Beading as sacred
Beading has played a significant and often sacred role among the people of Turtle Island, for over 8,000 years. With porcupine quills and beads made of stone, shell, antler, and even glass, beading is important for artistic expression, communication, identification, and trade. Many patterns and styles of beaded ornamentation have been passed down through families, communities, and nations for generations.
Beading circles have been a key communal space for the intergenerational teaching of traditional skills and oral histories, and the sharing of stories, ideas, and deep reflections. However, as European colonization in Canada increased and spread, many indigenous traditions were suppressed. As with banning traditional languages and ceremonies, and the forced removal of children to residential schools, prohibiting beading practices aimed to erase individual and collective identity, knowledge, and sever multigenerational connections.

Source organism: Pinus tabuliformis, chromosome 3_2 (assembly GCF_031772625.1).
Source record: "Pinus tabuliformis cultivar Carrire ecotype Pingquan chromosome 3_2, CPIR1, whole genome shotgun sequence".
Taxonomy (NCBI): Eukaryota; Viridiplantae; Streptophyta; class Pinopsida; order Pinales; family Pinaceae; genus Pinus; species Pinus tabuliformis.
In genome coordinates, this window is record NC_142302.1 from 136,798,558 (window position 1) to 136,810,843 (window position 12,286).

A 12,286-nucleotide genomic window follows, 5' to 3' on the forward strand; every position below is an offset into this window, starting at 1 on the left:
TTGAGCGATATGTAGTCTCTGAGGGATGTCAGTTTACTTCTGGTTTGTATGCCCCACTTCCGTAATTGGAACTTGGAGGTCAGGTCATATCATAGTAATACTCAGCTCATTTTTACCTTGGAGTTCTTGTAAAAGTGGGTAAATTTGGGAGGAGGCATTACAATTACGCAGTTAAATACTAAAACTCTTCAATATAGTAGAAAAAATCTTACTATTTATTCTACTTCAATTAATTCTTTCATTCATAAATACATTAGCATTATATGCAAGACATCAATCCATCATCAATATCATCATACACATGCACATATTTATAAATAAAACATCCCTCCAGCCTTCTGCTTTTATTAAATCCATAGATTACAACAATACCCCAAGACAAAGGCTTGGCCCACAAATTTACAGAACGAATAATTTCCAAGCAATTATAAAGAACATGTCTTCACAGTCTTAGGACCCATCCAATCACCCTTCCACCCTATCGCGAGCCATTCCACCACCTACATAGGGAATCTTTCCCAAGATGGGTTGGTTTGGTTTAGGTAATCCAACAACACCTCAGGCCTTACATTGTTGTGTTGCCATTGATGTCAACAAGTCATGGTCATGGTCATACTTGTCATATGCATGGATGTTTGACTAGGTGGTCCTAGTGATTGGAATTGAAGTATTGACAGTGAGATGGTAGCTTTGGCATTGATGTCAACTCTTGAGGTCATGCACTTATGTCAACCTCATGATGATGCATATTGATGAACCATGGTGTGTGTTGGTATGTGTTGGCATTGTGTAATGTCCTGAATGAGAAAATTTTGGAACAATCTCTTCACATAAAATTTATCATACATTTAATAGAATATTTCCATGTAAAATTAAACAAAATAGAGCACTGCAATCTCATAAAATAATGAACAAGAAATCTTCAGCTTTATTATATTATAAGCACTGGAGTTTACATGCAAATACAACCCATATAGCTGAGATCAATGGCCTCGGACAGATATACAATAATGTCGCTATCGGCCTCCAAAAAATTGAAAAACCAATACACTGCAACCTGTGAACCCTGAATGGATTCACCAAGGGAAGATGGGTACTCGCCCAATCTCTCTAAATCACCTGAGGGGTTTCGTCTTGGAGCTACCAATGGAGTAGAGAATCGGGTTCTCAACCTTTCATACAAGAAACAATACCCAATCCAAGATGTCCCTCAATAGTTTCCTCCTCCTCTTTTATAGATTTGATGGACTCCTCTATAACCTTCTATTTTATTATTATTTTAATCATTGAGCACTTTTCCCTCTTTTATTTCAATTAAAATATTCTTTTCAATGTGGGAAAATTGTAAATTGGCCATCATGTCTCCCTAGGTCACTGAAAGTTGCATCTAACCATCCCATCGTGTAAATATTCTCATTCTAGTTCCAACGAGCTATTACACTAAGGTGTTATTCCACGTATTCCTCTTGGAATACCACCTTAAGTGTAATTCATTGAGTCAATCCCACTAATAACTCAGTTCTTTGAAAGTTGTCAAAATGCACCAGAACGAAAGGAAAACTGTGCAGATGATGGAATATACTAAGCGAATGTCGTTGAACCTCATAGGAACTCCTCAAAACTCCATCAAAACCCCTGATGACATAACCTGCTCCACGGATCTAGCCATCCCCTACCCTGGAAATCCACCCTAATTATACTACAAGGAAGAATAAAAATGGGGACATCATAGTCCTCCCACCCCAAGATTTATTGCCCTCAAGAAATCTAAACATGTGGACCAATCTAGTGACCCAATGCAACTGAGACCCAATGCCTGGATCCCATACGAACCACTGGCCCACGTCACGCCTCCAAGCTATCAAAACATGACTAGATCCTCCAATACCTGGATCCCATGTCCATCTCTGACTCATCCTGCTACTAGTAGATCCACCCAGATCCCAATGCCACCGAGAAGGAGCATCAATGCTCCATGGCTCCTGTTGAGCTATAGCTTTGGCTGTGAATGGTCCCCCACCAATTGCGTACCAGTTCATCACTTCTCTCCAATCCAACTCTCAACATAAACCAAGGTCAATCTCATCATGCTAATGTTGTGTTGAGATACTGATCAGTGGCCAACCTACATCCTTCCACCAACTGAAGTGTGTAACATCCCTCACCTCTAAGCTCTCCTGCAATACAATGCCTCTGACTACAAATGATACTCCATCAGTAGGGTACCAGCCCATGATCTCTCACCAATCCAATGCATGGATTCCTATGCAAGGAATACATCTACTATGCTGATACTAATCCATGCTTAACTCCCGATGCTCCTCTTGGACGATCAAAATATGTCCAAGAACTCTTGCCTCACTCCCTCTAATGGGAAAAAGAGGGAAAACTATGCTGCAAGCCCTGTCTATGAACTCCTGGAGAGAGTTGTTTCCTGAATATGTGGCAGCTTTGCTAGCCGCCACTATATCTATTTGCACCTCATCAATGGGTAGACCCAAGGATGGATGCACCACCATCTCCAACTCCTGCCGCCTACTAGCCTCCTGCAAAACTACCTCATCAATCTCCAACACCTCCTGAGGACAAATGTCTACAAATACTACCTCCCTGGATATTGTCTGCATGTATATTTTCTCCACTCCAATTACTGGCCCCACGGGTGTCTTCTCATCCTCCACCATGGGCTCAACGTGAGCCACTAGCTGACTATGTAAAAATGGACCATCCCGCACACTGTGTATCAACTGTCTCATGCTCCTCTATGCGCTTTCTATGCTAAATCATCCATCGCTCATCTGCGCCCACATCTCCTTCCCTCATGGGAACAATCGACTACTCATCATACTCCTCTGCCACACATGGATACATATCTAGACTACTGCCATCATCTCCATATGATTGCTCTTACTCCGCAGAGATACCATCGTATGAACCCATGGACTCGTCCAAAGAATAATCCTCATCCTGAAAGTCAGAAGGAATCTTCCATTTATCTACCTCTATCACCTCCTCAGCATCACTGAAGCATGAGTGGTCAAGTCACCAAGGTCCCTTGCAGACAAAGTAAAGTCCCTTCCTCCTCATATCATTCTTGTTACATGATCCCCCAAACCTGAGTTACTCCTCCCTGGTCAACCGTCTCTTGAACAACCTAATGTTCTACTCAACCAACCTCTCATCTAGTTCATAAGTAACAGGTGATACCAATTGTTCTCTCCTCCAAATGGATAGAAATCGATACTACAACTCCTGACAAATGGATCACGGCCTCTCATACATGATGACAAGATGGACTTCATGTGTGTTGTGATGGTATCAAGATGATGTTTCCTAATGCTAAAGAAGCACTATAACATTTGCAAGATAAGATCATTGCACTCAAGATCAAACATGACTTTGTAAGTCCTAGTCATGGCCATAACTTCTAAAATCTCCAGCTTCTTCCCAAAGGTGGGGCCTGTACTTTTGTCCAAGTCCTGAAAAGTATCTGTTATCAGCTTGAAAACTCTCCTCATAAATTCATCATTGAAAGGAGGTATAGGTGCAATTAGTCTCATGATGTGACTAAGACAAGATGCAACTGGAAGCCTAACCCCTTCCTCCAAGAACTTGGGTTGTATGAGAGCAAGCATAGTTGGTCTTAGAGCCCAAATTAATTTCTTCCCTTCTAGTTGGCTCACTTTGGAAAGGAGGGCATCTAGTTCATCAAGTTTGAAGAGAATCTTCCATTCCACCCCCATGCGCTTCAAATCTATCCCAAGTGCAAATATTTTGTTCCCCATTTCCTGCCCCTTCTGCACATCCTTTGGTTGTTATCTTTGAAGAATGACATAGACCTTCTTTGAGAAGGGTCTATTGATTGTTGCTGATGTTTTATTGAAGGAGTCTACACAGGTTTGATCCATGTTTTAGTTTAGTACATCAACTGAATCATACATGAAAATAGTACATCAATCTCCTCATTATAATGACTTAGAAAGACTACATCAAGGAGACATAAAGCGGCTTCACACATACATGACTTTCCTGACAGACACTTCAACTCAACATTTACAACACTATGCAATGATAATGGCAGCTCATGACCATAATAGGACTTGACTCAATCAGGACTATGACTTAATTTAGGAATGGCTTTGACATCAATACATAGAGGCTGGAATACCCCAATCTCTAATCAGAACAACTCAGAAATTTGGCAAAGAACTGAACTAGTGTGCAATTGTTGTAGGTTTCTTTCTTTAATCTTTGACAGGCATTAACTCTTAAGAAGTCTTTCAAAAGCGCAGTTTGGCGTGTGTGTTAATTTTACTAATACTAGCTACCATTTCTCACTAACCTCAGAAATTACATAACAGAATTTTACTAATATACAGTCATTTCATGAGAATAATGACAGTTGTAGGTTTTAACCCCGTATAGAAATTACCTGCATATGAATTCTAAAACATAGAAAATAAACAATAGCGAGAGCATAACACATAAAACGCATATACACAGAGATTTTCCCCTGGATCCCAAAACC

Beading as medicine and healing
Beading is a symbol of Indigenous resiliency. Many Residential School survivors, survivors of the sixties scoop, and their descendants who were denied knowledge of their heritage, began the process of rediscovering their history and reconnecting with their culture, by learning traditional skills from an Elder, artist or at a Friendship Center.
Over the last several decades, Indigenous artists and teachers have employed art and craft for healing—to rebuild, empower, and educate. Beading is intentional and purposeful, requires deep focus and concentration. Beading requires a willingness to seek peace through continuous, respectful actions and connections.